Complete MySql Replication Guide

For a MySql replication guide using the mysqldump utility, go to the Complete MySql Replication Guide Using mysqldump post.

My step by step guide for setting up a replication server for MySql 5.6 and up using Percona XtraBackup.

  1. Create replication user in MySql, if not already done.

    mysql> CREATE USER 'repl'@'192.168.0.%' IDENTIFIED BY 'repl_password';
  2. Configure the production MySql server to accept connections from the slave server, if not already done.

    mysql> GRANT REPLICATION SLAVE, REPLICATION CLIENT, SUPER ON *.* TO 'repl'@'192.168.0.%' IDENTIFIED BY 'some_password';
  3. Backup master server data to local directory (use --safe-slave-backup option if backing up from a slave, leave off --compress if you don’t need compression).
    Xbstream

    $ innobackupex --compress --stream=xbstream --parallel=4 ./ > /path/to/mysqlbackupdir/snapshot.xbstream

    Tar

    $ innobackupex --stream=tar --parallel=4 ./ > /path/to/mysqlbackupdir/snapshot.tar
  4. Copy backup to remote slave server.

    $ scp -P 25 -i ~/.ssh/yourkey snapshot.xbstream [email protected]:/home/david
    # OR
    $ rsync -avzhe ssh –-progress snapshot.xbstream [email protected]:/home/david
  5. Unpack backup in remote server.
    Xbstream

    $ xbstream -x < snapshot.xbstream -C /home/david
    # Uncompress, if needed (qpress must be installed)
    $ for i in $(find -name "*.qp"); do qpress -vd $i $(dirname ${i}) && rm -f $i; done

    Tar

    $ tar -xif snapshot.tar

    Note: -i option is required when using XtraBackup’s –stream=tar option.
  6. Prepare the backup.

    $ innobackupex --user='USER' --password='PASSWORD' --apply-log --use-memory=4G /path/to/BACKUP-DIR
  7. Stop MySql, rename or remove current mysql directory, make new mysql directory, copy backup to mysql directory, then change ownership of mysql directory to mysql.

    $ /etc/init.d/mysql stop
    $ mv /var/lib/mysql /var/lib/mysql_old
    $ mkdir /var/lib/mysql
    $ innobackupex --copy-back /path/to/BACKUP-DIR
    $ chown -R mysql:mysql /var/lib/mysql
  8. Make sure to modify or replace my.cnf before starting MySql. It is essential to set skip-slave-start = 1 to prevent prematurely starting the slave process and causing a failure.

    $ vim /etc/mysql/my.cnf
    $ /etc/init.d/mysql start
  9. When the XtraBackup process was run, there should have been a file called xtrabackup_binlog_info in the top level of that directory which contains both binary log coordinates and GTID information.

    # EXAMPLE
    $ cat xtrabackup_binlog_info
    mysql-bin.000002 1232 c777888a-b6df-11e2-a604-080027635ef5:1-4
    # Start the new slave from that GTID position:
    slave mysql> SET GLOBAL gtid_purged="c777888a-b6df-11e2-a604-080027635ef5:1-4";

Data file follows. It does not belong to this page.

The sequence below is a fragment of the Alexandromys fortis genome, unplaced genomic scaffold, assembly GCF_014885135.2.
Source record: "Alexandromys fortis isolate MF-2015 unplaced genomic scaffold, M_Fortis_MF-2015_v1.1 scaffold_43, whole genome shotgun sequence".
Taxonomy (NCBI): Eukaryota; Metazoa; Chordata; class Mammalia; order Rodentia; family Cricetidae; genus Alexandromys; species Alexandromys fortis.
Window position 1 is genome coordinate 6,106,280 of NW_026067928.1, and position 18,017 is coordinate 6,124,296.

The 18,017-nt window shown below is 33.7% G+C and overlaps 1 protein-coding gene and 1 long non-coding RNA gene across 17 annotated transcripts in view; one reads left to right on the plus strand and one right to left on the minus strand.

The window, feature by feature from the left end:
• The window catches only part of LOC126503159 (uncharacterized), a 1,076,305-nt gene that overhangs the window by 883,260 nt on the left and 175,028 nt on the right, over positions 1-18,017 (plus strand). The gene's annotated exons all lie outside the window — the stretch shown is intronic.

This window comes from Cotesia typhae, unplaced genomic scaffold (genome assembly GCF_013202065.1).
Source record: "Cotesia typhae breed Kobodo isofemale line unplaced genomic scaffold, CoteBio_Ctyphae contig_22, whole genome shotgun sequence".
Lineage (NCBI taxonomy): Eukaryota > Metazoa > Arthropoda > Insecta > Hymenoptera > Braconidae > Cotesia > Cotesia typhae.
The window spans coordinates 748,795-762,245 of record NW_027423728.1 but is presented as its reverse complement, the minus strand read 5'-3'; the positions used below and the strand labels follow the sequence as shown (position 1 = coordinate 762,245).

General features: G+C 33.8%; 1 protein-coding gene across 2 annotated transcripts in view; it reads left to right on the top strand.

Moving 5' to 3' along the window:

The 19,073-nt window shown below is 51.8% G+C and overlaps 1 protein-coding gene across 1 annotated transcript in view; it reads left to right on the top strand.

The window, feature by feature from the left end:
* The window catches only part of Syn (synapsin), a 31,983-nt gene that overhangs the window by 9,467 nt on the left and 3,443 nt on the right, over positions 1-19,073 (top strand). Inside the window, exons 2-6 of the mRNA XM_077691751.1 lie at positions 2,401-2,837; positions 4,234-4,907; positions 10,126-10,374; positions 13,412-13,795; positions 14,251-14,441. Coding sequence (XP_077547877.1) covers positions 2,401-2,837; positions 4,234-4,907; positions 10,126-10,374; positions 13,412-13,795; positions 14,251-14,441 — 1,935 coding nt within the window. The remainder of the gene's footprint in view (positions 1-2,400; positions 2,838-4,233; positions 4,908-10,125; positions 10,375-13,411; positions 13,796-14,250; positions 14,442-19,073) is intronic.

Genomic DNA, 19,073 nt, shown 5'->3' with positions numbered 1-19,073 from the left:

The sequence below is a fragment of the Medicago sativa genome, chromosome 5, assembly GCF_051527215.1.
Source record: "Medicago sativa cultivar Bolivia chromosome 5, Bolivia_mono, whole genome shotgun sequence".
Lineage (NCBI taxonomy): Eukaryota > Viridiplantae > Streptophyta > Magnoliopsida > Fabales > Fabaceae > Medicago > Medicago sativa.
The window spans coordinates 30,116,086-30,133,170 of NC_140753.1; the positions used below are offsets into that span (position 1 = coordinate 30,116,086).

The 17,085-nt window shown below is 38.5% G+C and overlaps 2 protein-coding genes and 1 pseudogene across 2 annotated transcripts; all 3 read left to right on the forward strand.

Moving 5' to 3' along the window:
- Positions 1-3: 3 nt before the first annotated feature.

# If you get the error "GTID_PURGED can only
    # be set when GTID_EXECUTED is empty", run
    # slave mysql> RESET MASTER;
    # then continue on with setting gtid_purged
    # slave mysql> SET GLOBAL gtid_purged="c777888a-b6df-11e2-a604-080027635ef5:1-4";
    # Ensure SSL certs are updated then change master with SSL enabled
    slave mysql> CHANGE MASTER TO MASTER_HOST='host', MASTER_PORT=3306, MASTER_USER='repl', MASTER_PASSWORD='repl_password', MASTER_AUTO_POSITION=1, MASTER_SSL=1, MASTER_SSL_CA='/var/lib/mysql/ca.pem', MASTER_SSL_CAPATH='/var/lib/mysql', MASTER_SSL_CERT='/var/lib/mysql/client-cert.pem', MASTER_SSL_KEY='/var/lib/mysql/client-key.pem';
    # Change master without SSL
    # slave mysql> CHANGE MASTER TO MASTER_HOST='host', MASTER_PORT=3306, MASTER_USER='repl', MASTER_PASSWORD='repl_password', MASTER_AUTO_POSITION=1;
    slave mysql> START SLAVE;

    Without using MASTER_AUTO_POSITION
    When the XtraBackup process was run, there should have been a file called xtrabackup_binlog_info in the top level of that directory. Take note of the two values in that file which should be something close to mysql-bin.000001 and some number like 24938 (this will be widely different among systems). Tell the slave server who the master is then start the slave:

    $ mysql
    mysql> CHANGE MASTER TO MASTER_HOST='192.168.0.70', MASTER_USER='repl', MASTER_PASSWORD='repl_password', MASTER_LOG_FILE='mysql-bin.000001', MASTER_LOG_POS=24938;
    mysql> START SLAVE;

    Note: You can also use xtrabackup_binlog_pos_innodb if xtrabackup_binlog_info is not available. Replication should be up and running now. To ensure that the Slave is caught up to the master, run “SHOW SLAVE STATUS \G” in a MySql prompt and look for the value of “seconds behind master”. Once this is 0, the slave has caught up.

Promoting a slave to master


# Execute on the slave to be made into master
mysql> STOP SLAVE;
mysql> RESET SLAVE ALL;
# To reset gtid_executed and prevent
# multiple gtid_executed values
mysql> RESET MASTER;
# Note 1: To prevent replication issues, restart replication of all servers to the new master (including the old master) prior to bringing the old master down and putting the application back up. Set skip-slave-start = 1 in my.cnf to ensure that the slave process doesn't start prematurely.
# Note 2: If replication fails with error code 2026, verify that your SSL certificates match across all of your servers.